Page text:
We’ve been working for years with most of our bus companies (13 in total), which have a proven track record. We work with companies that put children’s safety first. Working with so many different companies gives us a great deal of flexibility. We select them based on the condition of their vehicles, their reputation, and above all their responsiveness and availability.
Since COVID, some companies have gone bankrupt, and we have had to find new companies that have vehicles and drivers available. We’ve been facing a real shortage of drivers in the sector for almost two years now.
In terms of our supervisors, we work with a stakeholder who sends us people. We then interview them to determine whether they are suitable to work with children first and foremost, with one aim in mind: the safety of the children.
At the beginning of the school year, a training is organised for all the bus supervisors to prepare them for the school year.
We aim to fill all our buses with supervisors, which is already the case in the afternoons for all nursery and primary school children.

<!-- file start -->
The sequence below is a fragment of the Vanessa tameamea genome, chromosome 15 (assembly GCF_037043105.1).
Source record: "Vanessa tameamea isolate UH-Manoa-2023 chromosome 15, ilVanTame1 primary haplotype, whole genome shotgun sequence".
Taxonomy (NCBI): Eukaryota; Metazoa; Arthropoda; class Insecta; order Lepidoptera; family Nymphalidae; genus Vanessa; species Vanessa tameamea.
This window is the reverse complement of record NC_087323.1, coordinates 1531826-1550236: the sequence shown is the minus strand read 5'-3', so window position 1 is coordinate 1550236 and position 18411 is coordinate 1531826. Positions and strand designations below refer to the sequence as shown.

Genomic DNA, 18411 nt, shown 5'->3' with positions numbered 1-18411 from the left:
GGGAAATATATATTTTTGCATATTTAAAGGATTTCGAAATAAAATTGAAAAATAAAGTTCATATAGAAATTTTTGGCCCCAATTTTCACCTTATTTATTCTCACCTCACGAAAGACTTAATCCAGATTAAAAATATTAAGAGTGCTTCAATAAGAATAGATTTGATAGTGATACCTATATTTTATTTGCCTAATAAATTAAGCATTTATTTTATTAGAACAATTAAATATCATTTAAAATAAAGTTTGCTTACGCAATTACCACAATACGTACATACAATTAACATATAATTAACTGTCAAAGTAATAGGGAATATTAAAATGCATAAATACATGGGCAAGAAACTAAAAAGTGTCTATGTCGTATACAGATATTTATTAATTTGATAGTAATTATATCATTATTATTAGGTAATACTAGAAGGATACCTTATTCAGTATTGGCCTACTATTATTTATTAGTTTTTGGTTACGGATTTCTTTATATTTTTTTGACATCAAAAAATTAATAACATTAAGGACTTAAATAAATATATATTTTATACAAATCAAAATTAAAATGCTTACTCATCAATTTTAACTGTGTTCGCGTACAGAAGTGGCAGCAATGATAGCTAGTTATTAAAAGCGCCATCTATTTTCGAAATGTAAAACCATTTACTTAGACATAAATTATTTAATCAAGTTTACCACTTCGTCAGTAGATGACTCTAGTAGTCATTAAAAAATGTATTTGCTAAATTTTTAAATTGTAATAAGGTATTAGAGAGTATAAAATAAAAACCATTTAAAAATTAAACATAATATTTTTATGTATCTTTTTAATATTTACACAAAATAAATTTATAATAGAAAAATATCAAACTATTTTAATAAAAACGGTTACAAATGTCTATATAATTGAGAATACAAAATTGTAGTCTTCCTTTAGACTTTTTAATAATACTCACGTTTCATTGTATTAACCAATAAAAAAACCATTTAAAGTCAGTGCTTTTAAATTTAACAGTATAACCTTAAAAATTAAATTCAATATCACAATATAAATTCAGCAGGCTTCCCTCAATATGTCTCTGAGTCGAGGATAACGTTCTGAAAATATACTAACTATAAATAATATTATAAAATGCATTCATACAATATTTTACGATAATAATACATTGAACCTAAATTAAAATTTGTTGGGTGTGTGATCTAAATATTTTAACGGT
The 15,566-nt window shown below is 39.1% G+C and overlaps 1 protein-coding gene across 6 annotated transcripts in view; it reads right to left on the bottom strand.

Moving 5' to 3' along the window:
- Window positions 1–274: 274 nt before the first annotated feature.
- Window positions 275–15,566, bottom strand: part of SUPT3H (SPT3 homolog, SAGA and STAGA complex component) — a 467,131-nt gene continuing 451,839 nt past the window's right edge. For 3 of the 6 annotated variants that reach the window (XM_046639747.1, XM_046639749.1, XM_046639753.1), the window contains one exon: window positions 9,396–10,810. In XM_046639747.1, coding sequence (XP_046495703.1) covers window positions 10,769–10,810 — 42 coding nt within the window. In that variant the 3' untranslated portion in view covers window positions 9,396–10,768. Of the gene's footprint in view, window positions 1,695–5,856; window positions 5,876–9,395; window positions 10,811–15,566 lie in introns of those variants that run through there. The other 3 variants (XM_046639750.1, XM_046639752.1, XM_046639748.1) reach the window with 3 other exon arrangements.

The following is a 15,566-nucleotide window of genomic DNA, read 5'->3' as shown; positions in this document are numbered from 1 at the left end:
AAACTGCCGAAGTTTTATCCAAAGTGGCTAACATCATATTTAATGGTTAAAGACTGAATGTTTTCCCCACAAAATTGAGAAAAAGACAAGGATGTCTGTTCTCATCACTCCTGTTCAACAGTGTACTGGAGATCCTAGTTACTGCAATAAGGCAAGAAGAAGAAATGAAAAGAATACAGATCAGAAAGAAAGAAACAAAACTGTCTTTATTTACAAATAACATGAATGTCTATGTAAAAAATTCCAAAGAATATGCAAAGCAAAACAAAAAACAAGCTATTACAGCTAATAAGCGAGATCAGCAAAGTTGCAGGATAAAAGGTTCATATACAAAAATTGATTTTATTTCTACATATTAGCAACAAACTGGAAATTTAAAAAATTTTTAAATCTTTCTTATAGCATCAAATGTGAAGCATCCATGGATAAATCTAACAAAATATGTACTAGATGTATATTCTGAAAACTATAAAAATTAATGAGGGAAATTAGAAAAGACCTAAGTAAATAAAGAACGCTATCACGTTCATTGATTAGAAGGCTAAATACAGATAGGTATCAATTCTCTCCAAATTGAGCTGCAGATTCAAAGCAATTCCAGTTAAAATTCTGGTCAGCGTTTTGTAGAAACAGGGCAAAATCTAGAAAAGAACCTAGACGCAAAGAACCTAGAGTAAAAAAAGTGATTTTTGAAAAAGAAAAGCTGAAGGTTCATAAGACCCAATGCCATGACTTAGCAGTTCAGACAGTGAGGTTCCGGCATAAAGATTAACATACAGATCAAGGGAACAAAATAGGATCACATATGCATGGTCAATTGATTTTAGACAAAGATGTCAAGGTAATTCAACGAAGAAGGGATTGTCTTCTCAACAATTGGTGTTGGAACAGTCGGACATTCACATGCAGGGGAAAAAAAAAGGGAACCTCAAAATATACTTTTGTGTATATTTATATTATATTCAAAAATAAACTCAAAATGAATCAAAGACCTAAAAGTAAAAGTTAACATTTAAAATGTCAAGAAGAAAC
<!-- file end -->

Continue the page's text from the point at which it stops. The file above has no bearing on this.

Which points do you take into account when you draw the bus map for a new school year?
In order to draw bus routes, we start one month into the registrations, to be able to base our routes on the next year’s demand. Every year we receive emails from parents, new and old, to review the bus stop locations available in their Secured Zone. We try to satisfy all the demands without causing prejudice to parents who are happy with their stops, we have tried to paste our stops onto already available and current public transport stops. Also, and quite importantly, we receive instructions from the communes, during these last couple of years the Woluwe Saint Lambert, Woluwe Saint Pierre and Kraainem communes instructed us that the buses could no longer take certain streets due to their large and heavy vehicle. We also have a list of criteria such as a stop needs to have a couple of requests, the entire journey should not be too long, be located on main axes (when feasible),…